A Message To Fauci: You Are In No Position To Dictate The "Greater Good" Authored by Brandon Smith via Alt-Market.us, How does a fraud like Anthony Fauci find himself in the highest paid position in US bureaucracy? Well, Fauci’s career is a rather shocking testament to the reality of our government and our era – The more corrupt you are the more favors and promotions you will receive. Fauci is well known as a shameless opportunist among many within the medical research community. For example, the creator of the Polymerase Chain Reaction (PCR) Test, Kary Mullis, had nothing but disdain for Fauci. Mullis was an interesting figure who valued scientific honesty above all else. He often warned that his PCR test could be exploited to inflate infection numbers by identifying remnants of a virus in person’s body without distinguishing whether or not they are actually “infected” (sick). Sadly, his test is no be used in this exact manner today to exaggerate infection rates of the covid-19 virus. In interviews Mullis has referred to Anthony Fauci as a “liar”, arguing that he is a bureaucrat that “doesn’t know anything about anything”. Mullis noted that people like Fauci have an agenda that is outside of the public good, and that they have no problem misrepresenting the science to the populace to achieve their goals. It should also be noted that YouTube has made it their mission to consistently erase any traces of the Mullis interviews mentioning Fauci from their website. It is also not surprising that Fauci’s rampant fear mongering over AIDS in the 1980’s has gone mostly unmentioned by the mainstream media. His claim that 1 in 5 heterosexual Americans would be dead from AIDS by 1990 has been summarily memory-holed and the guy is treated like a scientific genius by the journalistic community in 2021. If there is any justice in this world then Fauci should really go down in history as one of the primary initiators of the Covid pandemic, being that he was the head of the National Institutes of Health (NIH) that funded Gain of Function research on corona-viruses at the Wuhan Lab in China. This is the same research that Fauci blatantly lied about to congress on multiple occasions. And, the Wuhan lab is the same lab that evidence suggests was the ground zero source of the Covid-19 outbreak. It is important to note that it was Fauci and the NIH that LIFTED the ban on gain of function research on deadly viruses in 2017, and it was well known around this time that the Level 4 Wuhan lab in China was not secure. If anyone is responsible for global covid deaths, it is Fauci, the Chinese government and anyone else involved in that gain of function research which is primarily used to WEAPONIZE viruses under the guise of creating “therapeutics.” Gain of function research was originally banned under the Biological Weapons Convention which went into effect in 1975, unless it was being used for therapeutics. Now ALL gain of function research that is revealed publicly is labeled as therapeutics even if it is actually designed to produce biological weapons. This is sometimes referred to as “dual use research.” The prevailing narrative continues to be that even if the virus came from the Wuhan lab then it was surely an accident. I continue to believe according to the available evidence that Covid-19 was deliberately released in order to create a global crisis which could then be exploited by the establishment to introduce extreme controls over the populace to the point of medical totalitarianism. But of course, there is no smoking gun to prove this, only common sense. If we take the notorious Event 201 into account things get a little weird. Event 201 was a war game held by the World Economic Forum and the Bill and Melinda Gates Foundation. Its claimed purpose was to simulate the effects of a deadly coronavirus pandemic “spread by animals” to humans and to develop the policies governments and their corporate partners should employ to deal with it. Interestingly, this simulation was held in October of 2019, only two months before the REAL THING happened. Nearly every policy suggested by the participants of Event 201 has now been adopted by most governments, including the social media censorship campaign against anyone that questions the origins of the virus and the safety of the experimental mRNA vaccines. Anthony Fauci and friends…. WEF founder Klaus Schwab was quick to announce at the start of the pandemic that Covid-19 was the “perfect opportunity” to launch the “Great Reset”, which is a globalist plan to completely erase free market systems and replace them with a highly centralized socialist framework. The WEF envisions a world in which carbon related power is banned, all financial transactions become digital and are monitored and controlled by central authorities, and they have even suggested that one day people will “own nothing and be happy”. This is a reference to the so-called “shared economy” of the future, where the concept of personal property is abolished and all people will live in communal housing collectives where necessities are rationed or rented out to them by the government. Something must have went wrong with covid, however, because the Event 201 death estimates for such a virus were around 65 million within the first year of the outbreak. This of course never happened with Covid-19. So, the resistance to the mandates has been high, or much higher apparently than the globalists expected. They have been forced to engage in an endless fear campaign for the past 18 months over a virus with a mere 0.26% median death rate. It is a virus that well over 99.7% of all people will survive and it has an extremely low chance of long term effects on those who do actually end up hospitalized. In the majority of states the hospitalization rates are between 10-35 people for every 100,000 people infected. These numbers come from the CDC and the medical establishment at large, yet they are ignored by propagandists like Fauci, just as Fauci has continued to ignore natural immunity as a factor in covid mandates. It might seem bizarre to almost any scientist, doctor and virologist not paid by the government, but Fauci has argued that natural immunity should be ignored when compared to vaccination. Multiple studies from around the world now show that natural immunity is up to 27 times more effective at preventing covid infection than the vaccines, but those with natural immunity are considered a threat to others under the new mandates unless they are also vaxxed. This simply makes no sense from a scientific perspective until you realize that the mandates are not about science, they are about authoritarianism. Fauci is the US front man for a campaign of medical tyranny being imposed in every nation; this is why he does not care about natural immunity. The idea of it is inconvenient to his narrative, so he pretends it is inconsequential. It is perhaps ironic that Fauci himself is becoming inconsequential as he is slowly fading away from the media limelight. I have noticed that ever since the NIH gain of function information was released to the public Fauci has been in the media less prominently. A documentary produced by National Geographic and soon to be distributed by Disney+ portrays the conman as a misunderstood savior and is sure to be a trash fire. That said, it does represent a clear last-ditched effort to save the man’s false reputation. There is a good reason for all of this. Fauci’s distaste for personal freedom has been well documented and is making him extremely unpopular. He even recently argued on CNN in favor of vaccine mandates using this perverse position: “There comes a time when you do have to give up what you consider your individual right of making your own decision for the greater good of society.” Fauci and his globalist ilk can be distilled down to this single mantra: Do as you are told for the greater good. But who gets to determine what the “greater good” is? Isn’t it disturbing that it’s always the same elitists that end up in that position? I know that leftists in particular love the idea of the vaccine mandates and worship Fauci, and they say we skeptics should “listen to the science”, but Fauci is not a scientist, he’s a door-to-door salesman, and as I’ve noted above the REAL science does not support the arguments for forced vaccinations or lockdowns. Hell, I keep asking the same questions on the mandates in these articles and not a single leftists or pro-vax proponent has come up with a valid or logical response, but out of morbid curiosity I would love to see Fauci give his answers: 1) Covid has a median death rate of only 0.26%, so why should we take ANY risk on an experimental mRNA vaccine with no long term testing to prove its safety? 2) Why not give support to the 0.26% of people actually at risk from dying due to covid instead of spending billions of dollars on Big Pharma producing a rushed vaccine that you plan to force on the 99.7% of people who are not at risk? 3) In majority vaccinated countries like Israel, over 60% of covid hospitalizations are fully vaccinated people. The exponential rise of fully vaccinated patients in multiple nations suggests that the vaccines do not work. Why should we take a vaccine that has been proven not to be effective? 4) If you believe the vaccines actually do work despite all evidence to the contrary, then why should vaccinated people fear anything from unvaccinated people? How are we a threat to them? 5) If the vaccines don’t work, then doesn’t this mean the mandates are pointless and the people that are most safe are the people with natural immunity? Shouldn’t we be applauding the naturally immune and encouraging treatment instead of useless vaccination? 6) Since the vaccines actually don’t work according to the data, isn’t it time to stop blindly dismissing treatments like Ivermectin and focus on trials and studies that research these alternatives? Why the vitriolic propaganda campaign to label Ivermectin nothing more than “horse paste” when it is actually a long used Nobel Prize winning treatment for human ailments? Is it because the experimental covid vaccines would lose their emergency authorization status under the FDA if effective treatments exist? 7) Why are government funded scientists so keen on defending Big Pharma to the point of ignoring all data that contradicts their claims? Are you just embarrassed of being wrong, or are you corrupt? 8) Who decided you are qualified to determine what constitutes the “greater good?” Globalists and errand boys like Fauci will never be able to answer these questions without twisting the narrative. They will say “What about the 700,000 dead in the US?” to play on the idea that the freedom minded lack empathy for their fellow man. Of course, around 40% of those deaths are patients from nursing homes with preexisting conditions, so we have no idea if they died from covid or from their previous ailments. Also, millions of people die every year from a plethora of communicable diseases including the flu and pneumonia, and we never tried to lock down the entire country and crush people’s civil rights because of this. If we maintained a running tally of flu and pneumonia deaths year after year as we are doing with covid, then the ever increasing number of bodies would seem just as forbidding. Society cannot function when it is preoccupied with death. Yes, around 0.26% of people die from covid, but life goes on for everyone else. Our freedoms are more important than your irrational fears. Our freedoms are more important than globalist agendas for centralization. Our freedoms ARE the greater good. Without them our society dies, and as our society dies millions more people will die from the inevitable collapse and tyranny that will follow; far more than will ever die from covid. This is why nothing Fauci says has any relevance to us. He is so transparent in his corruption that he might as well be invisible. We will continue to ignore his declarations and admonitions and we will continue to fight back against the vaccine passports and restrictions. When all is said and done, if Fauci, Biden and other globalist puppets try to use force to impose their agenda upon us then there will come a day very soon when they will be held accountable for their crimes against humanity, and then they will wish they were invisible. *  *  * If you would like to support the work that Alt-Market does while also receiving content on advanced tactics for defeating the globalist agenda, subscribe to our exclusive newsletter The Wild Bunch Dispatch.  Learn more about it HERE. Tyler Durden Fri, 10/08/2021 - 23:40.....»»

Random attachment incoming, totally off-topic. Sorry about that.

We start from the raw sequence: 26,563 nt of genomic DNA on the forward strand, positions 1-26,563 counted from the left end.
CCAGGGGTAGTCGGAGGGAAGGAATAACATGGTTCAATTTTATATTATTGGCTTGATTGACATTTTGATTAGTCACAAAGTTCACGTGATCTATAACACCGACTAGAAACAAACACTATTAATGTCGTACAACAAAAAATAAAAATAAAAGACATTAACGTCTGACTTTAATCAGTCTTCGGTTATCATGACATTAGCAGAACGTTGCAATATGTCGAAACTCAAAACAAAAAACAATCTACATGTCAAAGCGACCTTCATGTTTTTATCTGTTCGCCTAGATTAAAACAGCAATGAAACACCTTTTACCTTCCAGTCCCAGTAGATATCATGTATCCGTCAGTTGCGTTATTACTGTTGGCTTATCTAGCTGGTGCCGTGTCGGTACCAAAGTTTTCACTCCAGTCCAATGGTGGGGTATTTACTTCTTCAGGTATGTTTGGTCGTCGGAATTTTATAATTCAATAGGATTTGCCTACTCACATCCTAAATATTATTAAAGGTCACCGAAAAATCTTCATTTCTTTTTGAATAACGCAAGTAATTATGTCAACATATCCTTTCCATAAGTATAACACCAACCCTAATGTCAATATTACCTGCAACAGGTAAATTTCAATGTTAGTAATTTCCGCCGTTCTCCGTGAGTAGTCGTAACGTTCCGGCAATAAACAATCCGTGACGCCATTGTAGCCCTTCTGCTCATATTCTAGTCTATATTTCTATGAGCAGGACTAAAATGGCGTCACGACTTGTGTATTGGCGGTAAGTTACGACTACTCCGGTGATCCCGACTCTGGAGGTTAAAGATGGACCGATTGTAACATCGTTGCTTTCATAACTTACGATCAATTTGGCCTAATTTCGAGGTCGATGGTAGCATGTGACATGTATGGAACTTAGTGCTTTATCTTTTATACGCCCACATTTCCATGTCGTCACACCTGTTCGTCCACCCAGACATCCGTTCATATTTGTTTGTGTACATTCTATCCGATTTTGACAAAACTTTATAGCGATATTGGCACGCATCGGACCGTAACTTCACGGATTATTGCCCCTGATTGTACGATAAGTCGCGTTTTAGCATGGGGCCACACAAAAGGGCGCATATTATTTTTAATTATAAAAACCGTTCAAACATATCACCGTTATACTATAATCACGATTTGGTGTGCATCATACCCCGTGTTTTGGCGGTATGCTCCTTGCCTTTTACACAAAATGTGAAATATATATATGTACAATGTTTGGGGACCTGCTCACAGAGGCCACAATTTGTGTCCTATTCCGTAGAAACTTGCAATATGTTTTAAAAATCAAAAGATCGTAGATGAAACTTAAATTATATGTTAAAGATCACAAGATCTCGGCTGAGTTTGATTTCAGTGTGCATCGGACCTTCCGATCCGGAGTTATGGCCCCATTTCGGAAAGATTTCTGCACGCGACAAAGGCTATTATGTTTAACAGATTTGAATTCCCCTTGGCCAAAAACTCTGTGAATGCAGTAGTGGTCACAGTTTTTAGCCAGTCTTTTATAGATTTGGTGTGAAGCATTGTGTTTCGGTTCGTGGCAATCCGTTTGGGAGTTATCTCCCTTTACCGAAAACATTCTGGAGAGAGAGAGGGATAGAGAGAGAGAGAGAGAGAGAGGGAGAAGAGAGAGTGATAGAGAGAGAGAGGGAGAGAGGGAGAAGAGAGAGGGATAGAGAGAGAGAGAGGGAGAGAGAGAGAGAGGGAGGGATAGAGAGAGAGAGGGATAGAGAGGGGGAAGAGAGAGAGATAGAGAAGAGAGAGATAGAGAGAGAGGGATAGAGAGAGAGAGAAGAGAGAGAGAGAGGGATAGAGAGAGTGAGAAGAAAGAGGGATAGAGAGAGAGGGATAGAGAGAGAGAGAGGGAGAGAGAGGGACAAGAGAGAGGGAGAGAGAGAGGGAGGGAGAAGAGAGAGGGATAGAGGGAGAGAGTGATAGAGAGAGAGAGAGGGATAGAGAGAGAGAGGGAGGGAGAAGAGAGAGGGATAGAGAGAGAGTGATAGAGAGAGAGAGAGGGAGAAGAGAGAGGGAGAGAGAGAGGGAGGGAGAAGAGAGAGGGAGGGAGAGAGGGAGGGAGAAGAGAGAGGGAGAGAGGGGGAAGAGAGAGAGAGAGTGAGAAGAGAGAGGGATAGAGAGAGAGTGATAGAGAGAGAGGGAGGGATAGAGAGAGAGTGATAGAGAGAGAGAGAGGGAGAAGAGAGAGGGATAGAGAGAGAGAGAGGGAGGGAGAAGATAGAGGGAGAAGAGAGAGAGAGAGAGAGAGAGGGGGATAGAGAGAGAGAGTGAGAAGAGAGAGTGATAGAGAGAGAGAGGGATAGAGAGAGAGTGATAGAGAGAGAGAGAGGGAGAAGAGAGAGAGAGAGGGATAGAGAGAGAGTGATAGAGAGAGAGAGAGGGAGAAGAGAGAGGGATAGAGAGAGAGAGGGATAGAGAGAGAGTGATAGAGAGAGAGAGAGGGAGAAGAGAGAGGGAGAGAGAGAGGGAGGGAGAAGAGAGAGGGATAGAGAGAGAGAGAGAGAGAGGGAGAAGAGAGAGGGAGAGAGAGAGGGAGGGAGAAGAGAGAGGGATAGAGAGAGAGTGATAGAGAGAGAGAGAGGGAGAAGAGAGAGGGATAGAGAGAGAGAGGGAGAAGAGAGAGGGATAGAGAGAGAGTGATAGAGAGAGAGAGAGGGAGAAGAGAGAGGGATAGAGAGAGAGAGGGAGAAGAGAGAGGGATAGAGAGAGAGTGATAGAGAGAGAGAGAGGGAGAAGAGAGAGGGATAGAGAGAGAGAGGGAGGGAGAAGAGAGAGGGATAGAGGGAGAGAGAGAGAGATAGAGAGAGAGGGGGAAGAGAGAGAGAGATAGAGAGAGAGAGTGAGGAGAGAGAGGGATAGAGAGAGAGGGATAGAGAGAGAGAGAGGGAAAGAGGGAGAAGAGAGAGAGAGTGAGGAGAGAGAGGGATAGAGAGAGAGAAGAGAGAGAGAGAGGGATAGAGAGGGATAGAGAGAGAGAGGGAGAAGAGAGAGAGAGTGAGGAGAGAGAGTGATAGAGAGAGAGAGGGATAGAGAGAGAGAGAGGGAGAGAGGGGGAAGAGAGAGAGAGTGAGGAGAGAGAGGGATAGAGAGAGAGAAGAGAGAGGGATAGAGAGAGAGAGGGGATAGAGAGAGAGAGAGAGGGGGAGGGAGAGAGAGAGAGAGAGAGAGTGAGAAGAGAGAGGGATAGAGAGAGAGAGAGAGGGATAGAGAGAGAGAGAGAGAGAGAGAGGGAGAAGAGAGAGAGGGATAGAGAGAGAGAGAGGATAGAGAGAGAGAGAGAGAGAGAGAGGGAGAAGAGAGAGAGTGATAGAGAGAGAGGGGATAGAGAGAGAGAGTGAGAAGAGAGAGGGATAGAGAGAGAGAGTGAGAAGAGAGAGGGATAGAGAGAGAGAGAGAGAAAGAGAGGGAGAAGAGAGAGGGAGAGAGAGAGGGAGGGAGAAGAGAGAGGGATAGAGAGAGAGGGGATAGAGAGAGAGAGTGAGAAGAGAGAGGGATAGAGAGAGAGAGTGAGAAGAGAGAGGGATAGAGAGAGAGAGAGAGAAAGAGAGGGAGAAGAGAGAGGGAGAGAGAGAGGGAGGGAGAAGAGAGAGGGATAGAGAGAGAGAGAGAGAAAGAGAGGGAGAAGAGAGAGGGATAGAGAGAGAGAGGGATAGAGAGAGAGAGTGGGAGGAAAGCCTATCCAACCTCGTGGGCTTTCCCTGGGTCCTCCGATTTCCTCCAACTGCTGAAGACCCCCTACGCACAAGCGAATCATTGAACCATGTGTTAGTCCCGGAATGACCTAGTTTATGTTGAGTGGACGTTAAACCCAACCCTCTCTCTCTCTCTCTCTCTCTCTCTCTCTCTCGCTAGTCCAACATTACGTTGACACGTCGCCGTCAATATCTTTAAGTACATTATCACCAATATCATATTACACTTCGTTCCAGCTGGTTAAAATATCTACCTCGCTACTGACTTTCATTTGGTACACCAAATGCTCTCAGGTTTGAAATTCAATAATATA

Category: personnelSource: nytOct 8th, 2021